By the time the 2010 session of the Minnesota Legislature convened Monday, proposals that would have weakened environmental standards for factory farms and undermined environmental review on the local level were dead. As a result of work on the part of members of LSP and other organizations, lawmakers got the message that factory farms already cost Minnesota’s communities too much in terms of pollution, displacement of family farms and lost property values, and environmental standards should be strengthened, not weakened.
NPDES permits for factory farms
Bills proposed by Rep. Al Juhnke (DFL-Willmar) and Sen. Steve Dille (R-Dassel) would have lowered state environmental standards for Minnesota’s largest factory farms (those over 1,000 animal units) by removing the state requirement that they apply for a Clean Water Act National Pollution Discharge Elimination System (NPDES) permit.
In addition, Rep. Juhnke’s version of the bill would have created additional work for the Minnesota Pollution Control Agency (MPCA) through necessitating a new and confusing factory farm permitting process. The cost was estimated at $367,000 in 2011, $211,000 in 2011 and $120,00 in 2013.
Ultimately the NPDES proposal died in committee due to strong opposition.
Key elements of bills proposed by Rep. Melissa Hortman (DFL-Brooklyn Park) and Sen. Linda Scheid (DFL-Brooklyn Park) would have undermined strong environmental review of major developments such as factory farms. Among other things, this legislation would have set a blanket goal of 150 days for issuing all environmental permits from the time a completed permit is submitted.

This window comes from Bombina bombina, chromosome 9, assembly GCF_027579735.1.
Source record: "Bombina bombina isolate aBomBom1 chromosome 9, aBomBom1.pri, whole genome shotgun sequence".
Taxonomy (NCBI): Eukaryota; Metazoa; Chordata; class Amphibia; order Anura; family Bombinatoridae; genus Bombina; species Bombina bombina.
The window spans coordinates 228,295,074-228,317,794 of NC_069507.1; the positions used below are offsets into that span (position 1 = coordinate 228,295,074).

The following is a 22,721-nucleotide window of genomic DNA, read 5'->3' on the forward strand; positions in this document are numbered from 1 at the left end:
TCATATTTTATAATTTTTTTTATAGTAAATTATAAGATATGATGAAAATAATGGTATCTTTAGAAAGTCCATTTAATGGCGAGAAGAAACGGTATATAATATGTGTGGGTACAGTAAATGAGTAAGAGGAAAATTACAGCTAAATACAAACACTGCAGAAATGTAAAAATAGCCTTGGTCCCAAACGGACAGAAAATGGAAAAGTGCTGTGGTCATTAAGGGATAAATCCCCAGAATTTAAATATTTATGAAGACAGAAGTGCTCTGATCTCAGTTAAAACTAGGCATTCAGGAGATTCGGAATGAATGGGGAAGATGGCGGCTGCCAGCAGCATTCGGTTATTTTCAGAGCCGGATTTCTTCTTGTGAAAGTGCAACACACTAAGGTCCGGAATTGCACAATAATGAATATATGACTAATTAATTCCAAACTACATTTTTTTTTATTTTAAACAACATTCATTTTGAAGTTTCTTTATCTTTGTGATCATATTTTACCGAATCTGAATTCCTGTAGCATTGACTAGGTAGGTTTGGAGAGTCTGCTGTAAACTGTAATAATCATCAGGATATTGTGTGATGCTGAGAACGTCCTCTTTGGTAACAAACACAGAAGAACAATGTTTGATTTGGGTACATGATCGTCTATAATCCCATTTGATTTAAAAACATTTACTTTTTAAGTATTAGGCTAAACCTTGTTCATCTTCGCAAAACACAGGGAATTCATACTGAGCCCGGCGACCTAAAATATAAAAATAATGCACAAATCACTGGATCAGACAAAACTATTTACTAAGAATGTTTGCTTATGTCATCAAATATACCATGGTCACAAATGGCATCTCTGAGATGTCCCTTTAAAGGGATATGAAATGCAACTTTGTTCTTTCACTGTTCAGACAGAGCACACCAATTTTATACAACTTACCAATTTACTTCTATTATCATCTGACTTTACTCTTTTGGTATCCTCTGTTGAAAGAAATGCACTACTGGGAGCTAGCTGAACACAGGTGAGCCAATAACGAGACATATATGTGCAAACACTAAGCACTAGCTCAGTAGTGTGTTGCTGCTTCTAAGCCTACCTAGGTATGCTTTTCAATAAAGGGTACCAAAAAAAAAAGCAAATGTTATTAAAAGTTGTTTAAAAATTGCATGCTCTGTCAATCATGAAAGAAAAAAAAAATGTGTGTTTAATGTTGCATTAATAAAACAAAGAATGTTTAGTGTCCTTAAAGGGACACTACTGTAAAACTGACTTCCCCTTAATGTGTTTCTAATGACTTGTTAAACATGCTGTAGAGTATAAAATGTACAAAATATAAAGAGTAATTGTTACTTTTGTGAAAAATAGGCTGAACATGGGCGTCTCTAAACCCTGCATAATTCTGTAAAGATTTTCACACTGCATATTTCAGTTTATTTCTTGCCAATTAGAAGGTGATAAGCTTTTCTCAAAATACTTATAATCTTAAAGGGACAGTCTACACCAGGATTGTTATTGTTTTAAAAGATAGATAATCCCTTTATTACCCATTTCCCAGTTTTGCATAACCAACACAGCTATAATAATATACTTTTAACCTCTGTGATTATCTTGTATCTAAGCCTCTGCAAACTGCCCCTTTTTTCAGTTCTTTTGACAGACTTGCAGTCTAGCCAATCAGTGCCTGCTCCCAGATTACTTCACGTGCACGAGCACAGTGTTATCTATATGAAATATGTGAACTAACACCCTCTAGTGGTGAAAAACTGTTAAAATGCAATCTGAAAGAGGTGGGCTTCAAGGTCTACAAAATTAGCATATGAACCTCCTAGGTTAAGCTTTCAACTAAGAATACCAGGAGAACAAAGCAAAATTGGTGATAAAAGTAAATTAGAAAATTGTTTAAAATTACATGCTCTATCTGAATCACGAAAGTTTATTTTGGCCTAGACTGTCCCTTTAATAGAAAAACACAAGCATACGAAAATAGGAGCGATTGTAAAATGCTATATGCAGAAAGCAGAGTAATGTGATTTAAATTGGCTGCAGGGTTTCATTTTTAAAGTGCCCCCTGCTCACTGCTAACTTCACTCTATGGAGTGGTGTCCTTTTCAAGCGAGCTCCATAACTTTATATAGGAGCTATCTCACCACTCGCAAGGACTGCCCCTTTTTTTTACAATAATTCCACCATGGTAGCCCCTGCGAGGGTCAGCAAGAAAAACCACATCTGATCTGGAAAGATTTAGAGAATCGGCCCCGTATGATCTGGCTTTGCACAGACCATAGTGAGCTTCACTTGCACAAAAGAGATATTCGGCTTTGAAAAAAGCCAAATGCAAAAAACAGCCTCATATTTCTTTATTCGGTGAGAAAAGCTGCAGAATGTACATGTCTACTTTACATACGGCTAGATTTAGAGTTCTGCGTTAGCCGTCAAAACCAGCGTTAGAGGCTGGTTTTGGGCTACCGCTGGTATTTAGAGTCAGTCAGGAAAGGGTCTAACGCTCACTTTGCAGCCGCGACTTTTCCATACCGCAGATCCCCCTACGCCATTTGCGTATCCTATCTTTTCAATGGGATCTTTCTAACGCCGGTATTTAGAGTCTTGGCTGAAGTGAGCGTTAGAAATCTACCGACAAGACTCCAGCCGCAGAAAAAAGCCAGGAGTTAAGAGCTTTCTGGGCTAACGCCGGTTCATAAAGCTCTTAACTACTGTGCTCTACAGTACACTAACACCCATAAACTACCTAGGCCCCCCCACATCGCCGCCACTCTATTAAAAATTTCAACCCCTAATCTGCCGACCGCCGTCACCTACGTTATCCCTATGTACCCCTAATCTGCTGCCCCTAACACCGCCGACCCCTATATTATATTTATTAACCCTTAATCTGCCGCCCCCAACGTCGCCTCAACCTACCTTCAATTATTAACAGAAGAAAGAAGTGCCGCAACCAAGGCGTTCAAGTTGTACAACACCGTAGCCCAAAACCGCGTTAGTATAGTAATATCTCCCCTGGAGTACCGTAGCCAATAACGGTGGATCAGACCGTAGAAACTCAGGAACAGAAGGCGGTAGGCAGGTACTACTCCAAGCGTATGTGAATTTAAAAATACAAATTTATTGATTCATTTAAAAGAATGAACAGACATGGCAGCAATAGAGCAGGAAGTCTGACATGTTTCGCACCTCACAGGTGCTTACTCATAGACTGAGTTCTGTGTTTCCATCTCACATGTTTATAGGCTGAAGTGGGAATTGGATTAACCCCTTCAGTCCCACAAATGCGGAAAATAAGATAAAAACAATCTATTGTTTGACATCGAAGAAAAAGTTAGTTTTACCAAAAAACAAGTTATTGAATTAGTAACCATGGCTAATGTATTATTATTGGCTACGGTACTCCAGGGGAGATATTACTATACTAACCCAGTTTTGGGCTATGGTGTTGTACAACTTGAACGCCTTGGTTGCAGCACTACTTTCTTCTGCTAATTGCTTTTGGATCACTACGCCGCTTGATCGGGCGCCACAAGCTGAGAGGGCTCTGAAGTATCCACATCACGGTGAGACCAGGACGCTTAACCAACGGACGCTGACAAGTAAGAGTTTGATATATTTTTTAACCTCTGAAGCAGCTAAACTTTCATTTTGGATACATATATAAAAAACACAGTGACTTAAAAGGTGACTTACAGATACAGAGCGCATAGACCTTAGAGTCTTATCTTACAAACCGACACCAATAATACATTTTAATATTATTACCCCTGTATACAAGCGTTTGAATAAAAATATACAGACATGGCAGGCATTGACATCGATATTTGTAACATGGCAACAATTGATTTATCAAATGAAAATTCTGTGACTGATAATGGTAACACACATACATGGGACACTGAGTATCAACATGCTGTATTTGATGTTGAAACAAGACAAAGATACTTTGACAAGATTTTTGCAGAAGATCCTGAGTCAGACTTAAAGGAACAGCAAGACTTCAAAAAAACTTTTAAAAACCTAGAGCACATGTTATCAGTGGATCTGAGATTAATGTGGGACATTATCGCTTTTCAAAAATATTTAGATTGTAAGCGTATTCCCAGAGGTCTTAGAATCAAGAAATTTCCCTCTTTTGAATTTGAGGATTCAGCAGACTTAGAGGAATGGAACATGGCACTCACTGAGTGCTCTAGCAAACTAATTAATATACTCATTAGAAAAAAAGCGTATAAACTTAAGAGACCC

In many cases, such a timeline is unrealistic when it comes to complicated environmental review of major developments, and it could result in severely shortchanging citizen input and thus giving full consideration to the potential environmental harm of a proposal.
Also under these proposals, when challenging an environmental review decision in court citizens would not deal with the District Court in their area (as they currently do), but the Minnesota Court of Appeals in the Twin Cities. This not only increases the expense of filing a challenge, but limits citizens’ participation by forcing them to travel to the Twin Cities to have their day in court.
Ultimately, opposition kept the bad elements of this legislation from being included in the Environment Omnibus Finance bill.